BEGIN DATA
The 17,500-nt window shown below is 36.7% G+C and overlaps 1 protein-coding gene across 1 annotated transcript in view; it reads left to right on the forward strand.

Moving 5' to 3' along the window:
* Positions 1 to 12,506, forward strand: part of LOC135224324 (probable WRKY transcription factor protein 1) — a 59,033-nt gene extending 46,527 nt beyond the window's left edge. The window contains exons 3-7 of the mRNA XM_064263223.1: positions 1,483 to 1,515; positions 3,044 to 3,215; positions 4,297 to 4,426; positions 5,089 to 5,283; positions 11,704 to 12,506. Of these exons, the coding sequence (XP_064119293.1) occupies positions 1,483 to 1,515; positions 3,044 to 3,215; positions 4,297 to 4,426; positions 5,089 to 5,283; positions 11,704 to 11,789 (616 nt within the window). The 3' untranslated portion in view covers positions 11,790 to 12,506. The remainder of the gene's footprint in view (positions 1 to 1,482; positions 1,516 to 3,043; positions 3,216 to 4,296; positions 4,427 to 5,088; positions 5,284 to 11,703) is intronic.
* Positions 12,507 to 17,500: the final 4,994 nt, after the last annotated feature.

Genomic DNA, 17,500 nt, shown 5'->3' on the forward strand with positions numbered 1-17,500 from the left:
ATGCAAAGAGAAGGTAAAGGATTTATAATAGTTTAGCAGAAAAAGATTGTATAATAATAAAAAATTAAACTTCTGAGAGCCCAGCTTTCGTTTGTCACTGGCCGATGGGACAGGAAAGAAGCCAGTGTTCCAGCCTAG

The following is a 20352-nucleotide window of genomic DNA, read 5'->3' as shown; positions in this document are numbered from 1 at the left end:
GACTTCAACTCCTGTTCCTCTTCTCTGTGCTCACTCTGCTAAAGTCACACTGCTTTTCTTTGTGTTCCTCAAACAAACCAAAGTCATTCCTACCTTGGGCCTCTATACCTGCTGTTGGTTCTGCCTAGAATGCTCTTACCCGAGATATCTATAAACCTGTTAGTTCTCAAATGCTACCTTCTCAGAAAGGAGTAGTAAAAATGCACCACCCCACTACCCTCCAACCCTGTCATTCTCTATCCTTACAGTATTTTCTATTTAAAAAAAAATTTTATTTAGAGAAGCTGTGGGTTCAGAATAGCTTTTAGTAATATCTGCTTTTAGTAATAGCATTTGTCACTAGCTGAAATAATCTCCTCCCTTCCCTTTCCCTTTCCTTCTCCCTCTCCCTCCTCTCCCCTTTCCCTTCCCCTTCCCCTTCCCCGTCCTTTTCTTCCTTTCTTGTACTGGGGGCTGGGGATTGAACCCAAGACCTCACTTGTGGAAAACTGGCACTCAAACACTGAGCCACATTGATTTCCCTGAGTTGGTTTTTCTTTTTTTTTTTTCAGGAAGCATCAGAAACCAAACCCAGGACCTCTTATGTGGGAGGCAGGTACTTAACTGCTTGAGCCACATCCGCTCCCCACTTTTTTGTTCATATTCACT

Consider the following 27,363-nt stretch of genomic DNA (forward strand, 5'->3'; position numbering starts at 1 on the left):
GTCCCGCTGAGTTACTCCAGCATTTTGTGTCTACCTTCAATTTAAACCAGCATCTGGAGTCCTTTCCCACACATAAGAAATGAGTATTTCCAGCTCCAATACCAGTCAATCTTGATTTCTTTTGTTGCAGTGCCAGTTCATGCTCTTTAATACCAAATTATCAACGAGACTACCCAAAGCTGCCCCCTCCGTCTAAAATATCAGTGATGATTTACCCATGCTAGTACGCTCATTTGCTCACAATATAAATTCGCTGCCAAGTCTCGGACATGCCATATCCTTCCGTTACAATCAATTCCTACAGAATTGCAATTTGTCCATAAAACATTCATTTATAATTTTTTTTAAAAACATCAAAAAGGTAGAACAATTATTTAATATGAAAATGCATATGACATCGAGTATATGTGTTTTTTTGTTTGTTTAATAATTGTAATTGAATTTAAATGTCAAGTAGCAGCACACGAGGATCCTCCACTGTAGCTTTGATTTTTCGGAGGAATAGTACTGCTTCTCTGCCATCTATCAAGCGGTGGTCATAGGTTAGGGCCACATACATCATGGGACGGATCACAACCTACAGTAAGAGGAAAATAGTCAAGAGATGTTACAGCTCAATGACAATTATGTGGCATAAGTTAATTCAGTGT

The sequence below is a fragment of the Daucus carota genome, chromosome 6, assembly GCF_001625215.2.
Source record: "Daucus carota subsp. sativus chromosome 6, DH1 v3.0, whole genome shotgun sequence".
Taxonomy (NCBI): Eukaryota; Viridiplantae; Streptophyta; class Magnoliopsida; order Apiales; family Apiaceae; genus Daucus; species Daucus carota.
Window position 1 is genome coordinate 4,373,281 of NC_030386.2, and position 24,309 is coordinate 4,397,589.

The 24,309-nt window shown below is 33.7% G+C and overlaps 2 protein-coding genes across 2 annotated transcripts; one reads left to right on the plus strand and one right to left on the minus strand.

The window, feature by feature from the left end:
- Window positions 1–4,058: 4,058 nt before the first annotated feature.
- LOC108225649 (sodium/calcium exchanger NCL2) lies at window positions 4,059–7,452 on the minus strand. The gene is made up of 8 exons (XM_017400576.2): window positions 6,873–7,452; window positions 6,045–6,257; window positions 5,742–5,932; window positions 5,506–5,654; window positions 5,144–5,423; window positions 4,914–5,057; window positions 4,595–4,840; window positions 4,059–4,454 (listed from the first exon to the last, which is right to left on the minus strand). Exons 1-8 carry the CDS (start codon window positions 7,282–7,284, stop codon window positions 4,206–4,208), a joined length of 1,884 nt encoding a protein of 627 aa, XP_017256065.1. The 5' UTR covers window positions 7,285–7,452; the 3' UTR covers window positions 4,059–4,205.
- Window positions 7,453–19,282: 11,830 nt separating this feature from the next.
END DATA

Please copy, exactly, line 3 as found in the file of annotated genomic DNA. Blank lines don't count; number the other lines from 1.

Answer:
* Positions 1 to 12,506, forward strand: part of LOC135224324 (probable WRKY transcription factor protein 1) — a 59,033-nt gene extending 46,527 nt beyond the window's left edge. The window contains exons 3-7 of the mRNA XM_064263223.1: positions 1,483 to 1,515; positions 3,044 to 3,215; positions 4,297 to 4,426; positions 5,089 to 5,283; positions 11,704 to 12,506. Of these exons, the coding sequence (XP_064119293.1) occupies positions 1,483 to 1,515; positions 3,044 to 3,215; positions 4,297 to 4,426; positions 5,089 to 5,283; positions 11,704 to 11,789 (616 nt within the window). The 3' untranslated portion in view covers positions 11,790 to 12,506. The remainder of the gene's footprint in view (positions 1 to 1,482; positions 1,516 to 3,043; positions 3,216 to 4,296; positions 4,427 to 5,088; positions 5,284 to 11,703) is intronic.